One day south of that strange Port of Yokohama stay, I saw a pod of orcas. Their massive dorsals are unique in the blackfish family, and they can’t be mistaken for their larger cousins - the pilot whale - no matter how creative the imagination. Clearly they don’t know about the Japanese.

We all stared in amazement, but of course, there was the one naysayer who swore up and down they were pilot whales. He is Polish, and the Filipinos and Hawaiians refer to him merely as “the Polack.” Or “that goddamned Polack,” as the situation may warrant.  

A young Hawaiian asked me, “Is ‘polack’ a derogatory term?”

I had to break it to him that in this case, sadly, it is.

The orcas were harbingers of hardship, unfortunately: after seeing them, we began to roll like mad, at one point hitting 30-35 degrees, flinging detritus throughout the ship. Securing lines were parted, buckets and bottles and brooms and whatnot went everywhere, and everything I own worked its way to the deck, where it circulated as if in a gyre. Nobody slept. Many were sick.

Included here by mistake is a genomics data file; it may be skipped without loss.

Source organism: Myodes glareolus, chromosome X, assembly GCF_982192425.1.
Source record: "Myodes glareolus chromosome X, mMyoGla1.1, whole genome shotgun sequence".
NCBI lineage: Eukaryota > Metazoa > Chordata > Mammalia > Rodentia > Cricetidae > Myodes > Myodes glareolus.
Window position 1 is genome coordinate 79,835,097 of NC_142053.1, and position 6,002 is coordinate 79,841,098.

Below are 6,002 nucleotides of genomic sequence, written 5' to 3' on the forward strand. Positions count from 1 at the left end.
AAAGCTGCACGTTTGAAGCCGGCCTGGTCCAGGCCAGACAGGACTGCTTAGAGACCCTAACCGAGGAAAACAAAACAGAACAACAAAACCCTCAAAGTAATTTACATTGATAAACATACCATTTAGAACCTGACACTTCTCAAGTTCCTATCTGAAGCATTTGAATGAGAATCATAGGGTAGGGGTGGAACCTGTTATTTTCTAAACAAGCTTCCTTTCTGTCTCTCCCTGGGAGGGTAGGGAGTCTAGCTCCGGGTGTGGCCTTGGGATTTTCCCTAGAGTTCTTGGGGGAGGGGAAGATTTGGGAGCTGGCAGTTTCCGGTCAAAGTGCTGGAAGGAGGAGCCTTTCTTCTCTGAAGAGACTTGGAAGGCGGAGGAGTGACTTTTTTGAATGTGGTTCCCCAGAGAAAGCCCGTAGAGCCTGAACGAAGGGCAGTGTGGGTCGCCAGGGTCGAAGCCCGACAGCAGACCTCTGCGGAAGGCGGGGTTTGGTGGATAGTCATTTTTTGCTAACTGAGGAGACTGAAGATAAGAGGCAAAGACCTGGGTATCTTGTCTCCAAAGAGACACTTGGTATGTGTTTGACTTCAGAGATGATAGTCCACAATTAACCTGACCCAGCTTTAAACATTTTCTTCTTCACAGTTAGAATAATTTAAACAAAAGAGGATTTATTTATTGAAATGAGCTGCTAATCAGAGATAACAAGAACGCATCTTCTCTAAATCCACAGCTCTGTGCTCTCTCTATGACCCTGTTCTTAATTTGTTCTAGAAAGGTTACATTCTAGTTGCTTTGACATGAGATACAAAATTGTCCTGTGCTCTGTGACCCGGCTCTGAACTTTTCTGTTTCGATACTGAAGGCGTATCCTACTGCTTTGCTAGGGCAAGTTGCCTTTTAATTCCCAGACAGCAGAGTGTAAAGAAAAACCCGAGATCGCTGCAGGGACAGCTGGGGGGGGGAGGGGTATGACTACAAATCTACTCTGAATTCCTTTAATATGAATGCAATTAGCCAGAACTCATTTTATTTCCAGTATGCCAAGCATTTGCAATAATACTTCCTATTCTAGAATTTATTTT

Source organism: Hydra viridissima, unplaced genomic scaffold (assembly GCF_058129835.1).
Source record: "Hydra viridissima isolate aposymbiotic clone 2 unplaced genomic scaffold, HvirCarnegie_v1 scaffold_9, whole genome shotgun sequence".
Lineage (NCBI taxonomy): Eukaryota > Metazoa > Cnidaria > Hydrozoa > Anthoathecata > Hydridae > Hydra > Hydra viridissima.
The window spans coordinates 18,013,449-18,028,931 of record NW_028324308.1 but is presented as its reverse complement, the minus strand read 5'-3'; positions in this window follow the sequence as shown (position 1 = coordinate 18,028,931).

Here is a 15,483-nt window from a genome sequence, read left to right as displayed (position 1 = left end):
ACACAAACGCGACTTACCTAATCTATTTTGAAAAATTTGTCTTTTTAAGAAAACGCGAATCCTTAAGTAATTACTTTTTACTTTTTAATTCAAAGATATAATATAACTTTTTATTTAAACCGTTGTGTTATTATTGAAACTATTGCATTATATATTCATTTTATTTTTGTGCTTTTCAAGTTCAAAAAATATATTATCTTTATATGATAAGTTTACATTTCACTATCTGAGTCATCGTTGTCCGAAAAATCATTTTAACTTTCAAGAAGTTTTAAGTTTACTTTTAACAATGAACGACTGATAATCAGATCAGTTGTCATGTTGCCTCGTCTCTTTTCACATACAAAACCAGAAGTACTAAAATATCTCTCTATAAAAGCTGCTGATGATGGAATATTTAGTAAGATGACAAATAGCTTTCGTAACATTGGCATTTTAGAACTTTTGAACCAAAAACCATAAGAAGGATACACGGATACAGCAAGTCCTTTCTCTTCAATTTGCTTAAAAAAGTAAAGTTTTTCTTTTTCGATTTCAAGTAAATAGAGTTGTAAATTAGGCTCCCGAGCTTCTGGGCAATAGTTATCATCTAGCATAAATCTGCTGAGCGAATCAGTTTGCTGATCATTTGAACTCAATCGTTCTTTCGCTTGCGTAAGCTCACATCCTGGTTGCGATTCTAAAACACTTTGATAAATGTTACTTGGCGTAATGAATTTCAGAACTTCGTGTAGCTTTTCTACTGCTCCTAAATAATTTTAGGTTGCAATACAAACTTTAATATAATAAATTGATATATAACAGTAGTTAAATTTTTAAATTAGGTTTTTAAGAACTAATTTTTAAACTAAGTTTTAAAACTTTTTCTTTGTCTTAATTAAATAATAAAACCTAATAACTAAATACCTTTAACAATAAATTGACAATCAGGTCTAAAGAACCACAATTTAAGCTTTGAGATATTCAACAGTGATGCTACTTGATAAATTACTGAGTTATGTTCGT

The seas were only 10-12 meters, but in this little ship when she has a high “metacentric height,” or righting moment due to a light load, and we get in the trough or the swell is on our quarter, we snap roll like whiplash.

It didn’t let up until we were behind the breakwater in Guam.  

The c/m, same guy I spent three months with last year as bosun, decided we should lower the lifeboat there behind the breakwater instead of Yokohama, opting to sit in the sun in 95 degree heat and liquid humidity instead of the reasonable 65 degree Japanese springtime. Sure enough, the davit hydraulics failed and I was forced to sit in the full sun, out in the fast rescue boat, roasting in my own juices for 4.5 hours as the rest of the gang pulled the partially deployed lifeboat back aboard with chain hoists.

Why was I surprised? Because the voyage before, on the previous rotation through Guam, he had us do the exact same thing- so he knew the hydraulics were screwed. He knew, and he did it again anyway, as if they’d have fixed themselves in the two weeks since the last time we hauled the boat back up with chain hoists.

We left Saipan running before a typhoon. We headed due west though the Philippine Sea for three days before turning north toward the Sea of Japan. The typhoon was stalled, fortunately, and we were able to get around it, but I agreed with the captains on several other ships in the fleet that stayed put an extra day and didn’t take the chance on which direction the storm was going to break.